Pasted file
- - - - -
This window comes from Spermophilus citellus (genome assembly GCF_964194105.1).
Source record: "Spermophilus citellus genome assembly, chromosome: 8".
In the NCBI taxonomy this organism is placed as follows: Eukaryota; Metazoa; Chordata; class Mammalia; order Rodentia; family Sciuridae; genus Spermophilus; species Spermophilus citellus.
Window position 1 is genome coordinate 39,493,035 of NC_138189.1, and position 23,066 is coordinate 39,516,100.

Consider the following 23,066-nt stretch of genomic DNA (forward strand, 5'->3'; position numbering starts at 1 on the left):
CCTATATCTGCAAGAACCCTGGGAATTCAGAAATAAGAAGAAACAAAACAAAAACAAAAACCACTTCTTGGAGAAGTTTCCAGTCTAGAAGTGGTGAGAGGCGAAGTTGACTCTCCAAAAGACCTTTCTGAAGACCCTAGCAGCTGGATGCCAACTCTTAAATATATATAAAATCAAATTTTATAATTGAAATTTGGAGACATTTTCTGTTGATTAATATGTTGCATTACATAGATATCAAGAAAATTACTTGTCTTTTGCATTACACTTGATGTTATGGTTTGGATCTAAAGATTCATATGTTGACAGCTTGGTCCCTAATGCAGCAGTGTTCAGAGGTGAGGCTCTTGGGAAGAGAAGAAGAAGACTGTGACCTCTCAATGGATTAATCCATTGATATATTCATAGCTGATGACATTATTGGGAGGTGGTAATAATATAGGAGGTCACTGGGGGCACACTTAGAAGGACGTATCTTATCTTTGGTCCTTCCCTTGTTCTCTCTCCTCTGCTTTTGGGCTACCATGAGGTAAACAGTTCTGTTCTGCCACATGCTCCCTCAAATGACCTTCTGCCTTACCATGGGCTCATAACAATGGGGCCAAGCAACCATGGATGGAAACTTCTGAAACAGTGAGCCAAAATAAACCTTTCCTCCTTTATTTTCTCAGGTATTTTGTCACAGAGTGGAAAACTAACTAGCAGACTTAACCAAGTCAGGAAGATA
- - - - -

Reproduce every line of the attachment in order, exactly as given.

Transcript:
This window comes from Spermophilus citellus (genome assembly GCF_964194105.1).
Source record: "Spermophilus citellus genome assembly, chromosome: 8".
In the NCBI taxonomy this organism is placed as follows: Eukaryota; Metazoa; Chordata; class Mammalia; order Rodentia; family Sciuridae; genus Spermophilus; species Spermophilus citellus.
Window position 1 is genome coordinate 39,493,035 of NC_138189.1, and position 23,066 is coordinate 39,516,100.

Consider the following 23,066-nt stretch of genomic DNA (forward strand, 5'->3'; position numbering starts at 1 on the left):
CCTATATCTGCAAGAACCCTGGGAATTCAGAAATAAGAAGAAACAAAACAAAAACAAAAACCACTTCTTGGAGAAGTTTCCAGTCTAGAAGTGGTGAGAGGCGAAGTTGACTCTCCAAAAGACCTTTCTGAAGACCCTAGCAGCTGGATGCCAACTCTTAAATATATATAAAATCAAATTTTATAATTGAAATTTGGAGACATTTTCTGTTGATTAATATGTTGCATTACATAGATATCAAGAAAATTACTTGTCTTTTGCATTACACTTGATGTTATGGTTTGGATCTAAAGATTCATATGTTGACAGCTTGGTCCCTAATGCAGCAGTGTTCAGAGGTGAGGCTCTTGGGAAGAGAAGAAGAAGACTGTGACCTCTCAATGGATTAATCCATTGATATATTCATAGCTGATGACATTATTGGGAGGTGGTAATAATATAGGAGGTCACTGGGGGCACACTTAGAAGGACGTATCTTATCTTTGGTCCTTCCCTTGTTCTCTCTCCTCTGCTTTTGGGCTACCATGAGGTAAACAGTTCTGTTCTGCCACATGCTCCCTCAAATGACCTTCTGCCTTACCATGGGCTCATAACAATGGGGCCAAGCAACCATGGATGGAAACTTCTGAAACAGTGAGCCAAAATAAACCTTTCCTCCTTTATTTTCTCAGGTATTTTGTCACAGAGTGGAAAACTAACTAGCAGACTTAACCAAGTCAGGAAGATA